Former counter-terrorism czar Richard A. Clarke wrote in May 2009 that America’s indefinite detention without trial is a leading Al Qaeda recruiting tool:
On detention, the Bush team leaped to the assumption that U.S. courts and prisons would not work. Before the terrorist attacks, the U.S. counterterrorism program of the 1990s had arrested al-Qaeda terrorists and others around the world and had a 100 percent conviction rate in the U.S. justice system. Yet the American system was abandoned, again as part of a pattern of immediately adopting the most extreme response available. Camps were established around the world, notably in Guantanamo Bay, where prisoners were held without being charged or tried. They became symbols of American overreach, held up as proof that al-Qaeda’s anti-American propaganda was right.
The same month, I interviewed one of the world’s leading experts on terror – Terrell (Terry) E. Arnold, and Arnold agreed with Clarke:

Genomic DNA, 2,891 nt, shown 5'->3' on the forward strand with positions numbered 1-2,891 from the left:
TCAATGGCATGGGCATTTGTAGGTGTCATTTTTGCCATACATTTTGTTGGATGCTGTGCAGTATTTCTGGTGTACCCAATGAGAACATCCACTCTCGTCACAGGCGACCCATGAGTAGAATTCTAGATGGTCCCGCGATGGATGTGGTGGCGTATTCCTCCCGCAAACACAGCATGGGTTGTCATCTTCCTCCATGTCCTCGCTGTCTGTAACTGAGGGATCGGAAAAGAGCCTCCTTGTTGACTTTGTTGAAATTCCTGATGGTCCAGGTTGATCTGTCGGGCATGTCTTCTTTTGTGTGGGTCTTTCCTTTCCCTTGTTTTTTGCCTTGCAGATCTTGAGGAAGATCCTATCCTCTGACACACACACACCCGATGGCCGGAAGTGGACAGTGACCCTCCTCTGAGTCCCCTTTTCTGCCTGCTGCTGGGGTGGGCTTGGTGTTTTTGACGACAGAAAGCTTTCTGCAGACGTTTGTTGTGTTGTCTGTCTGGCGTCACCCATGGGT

WB: I’m interested in your views on whether releasing the photos of the “harsh interrogation” would create a wave of anti-American sentiment, and whether the additional risk it is alleged to create to our troops is justified?
Terry Arnold: I think the chances are pretty good that such pictures will increase the anger, but I fear that the real damage already has been done by:
(a) keeping hundreds of young men in confinement without trial;
(b) having it known by various channels that they were tortured, and
(c) reports that the Americans intend to keep many of these young people in confinement for the indefinite future because their captors are afraid to let them go.
(Arnold’s statement is particularly relevant since Obama is considering indefinitely detaining the Guantanamo detainees without a real trial under the U.S. justice system)